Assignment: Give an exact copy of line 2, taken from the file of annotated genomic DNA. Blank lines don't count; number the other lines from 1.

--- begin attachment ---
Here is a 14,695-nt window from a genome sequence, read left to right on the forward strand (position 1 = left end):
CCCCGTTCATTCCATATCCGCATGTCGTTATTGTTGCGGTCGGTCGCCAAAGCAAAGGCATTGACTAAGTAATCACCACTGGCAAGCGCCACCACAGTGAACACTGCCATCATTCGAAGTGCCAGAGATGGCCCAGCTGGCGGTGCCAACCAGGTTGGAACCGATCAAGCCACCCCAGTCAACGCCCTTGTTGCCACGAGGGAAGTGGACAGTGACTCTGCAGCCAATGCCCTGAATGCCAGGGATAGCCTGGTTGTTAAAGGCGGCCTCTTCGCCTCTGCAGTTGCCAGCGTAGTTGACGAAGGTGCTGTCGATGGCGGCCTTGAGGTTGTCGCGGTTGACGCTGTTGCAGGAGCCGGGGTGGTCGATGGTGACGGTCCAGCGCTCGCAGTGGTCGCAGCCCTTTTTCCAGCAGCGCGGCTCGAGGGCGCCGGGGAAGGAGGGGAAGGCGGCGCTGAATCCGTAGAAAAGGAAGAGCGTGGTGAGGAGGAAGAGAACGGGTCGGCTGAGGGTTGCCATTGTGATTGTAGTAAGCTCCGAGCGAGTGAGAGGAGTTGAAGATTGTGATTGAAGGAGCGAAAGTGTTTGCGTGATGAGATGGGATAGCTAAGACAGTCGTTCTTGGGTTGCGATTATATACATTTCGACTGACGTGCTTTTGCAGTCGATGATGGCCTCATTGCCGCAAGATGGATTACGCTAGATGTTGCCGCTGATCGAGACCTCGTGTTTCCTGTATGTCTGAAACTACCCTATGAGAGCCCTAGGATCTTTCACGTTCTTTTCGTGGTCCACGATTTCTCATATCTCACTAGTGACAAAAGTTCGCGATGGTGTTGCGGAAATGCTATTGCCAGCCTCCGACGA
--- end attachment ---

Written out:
CCCCGTTCATTCCATATCCGCATGTCGTTATTGTTGCGGTCGGTCGCCAAAGCAAAGGCATTGACTAAGTAATCACCACTGGCAAGCGCCACCACAGTGAACACTGCCATCATTCGAAGTGCCAGAGATGGCCCAGCTGGCGGTGCCAACCAGGTTGGAACCGATCAAGCCACCCCAGTCAACGCCCTTGTTGCCACGAGGGAAGTGGACAGTGACTCTGCAGCCAATGCCCTGAATGCCAGGGATAGCCTGGTTGTTAAAGGCGGCCTCTTCGCCTCTGCAGTTGCCAGCGTAGTTGACGAAGGTGCTGTCGATGGCGGCCTTGAGGTTGTCGCGGTTGACGCTGTTGCAGGAGCCGGGGTGGTCGATGGTGACGGTCCAGCGCTCGCAGTGGTCGCAGCCCTTTTTCCAGCAGCGCGGCTCGAGGGCGCCGGGGAAGGAGGGGAAGGCGGCGCTGAATCCGTAGAAAAGGAAGAGCGTGGTGAGGAGGAAGAGAACGGGTCGGCTGAGGGTTGCCATTGTGATTGTAGTAAGCTCCGAGCGAGTGAGAGGAGTTGAAGATTGTGATTGAAGGAGCGAAAGTGTTTGCGTGATGAGATGGGATAGCTAAGACAGTCGTTCTTGGGTTGCGATTATATACATTTCGACTGACGTGCTTTTGCAGTCGATGATGGCCTCATTGCCGCAAGATGGATTACGCTAGATGTTGCCGCTGATCGAGACCTCGTGTTTCCTGTATGTCTGAAACTACCCTATGAGAGCCCTAGGATCTTTCACGTTCTTTTCGTGGTCCACGATTTCTCATATCTCACTAGTGACAAAAGTTCGCGATGGTGTTGCGGAAATGCTATTGCCAGCCTCCGACGA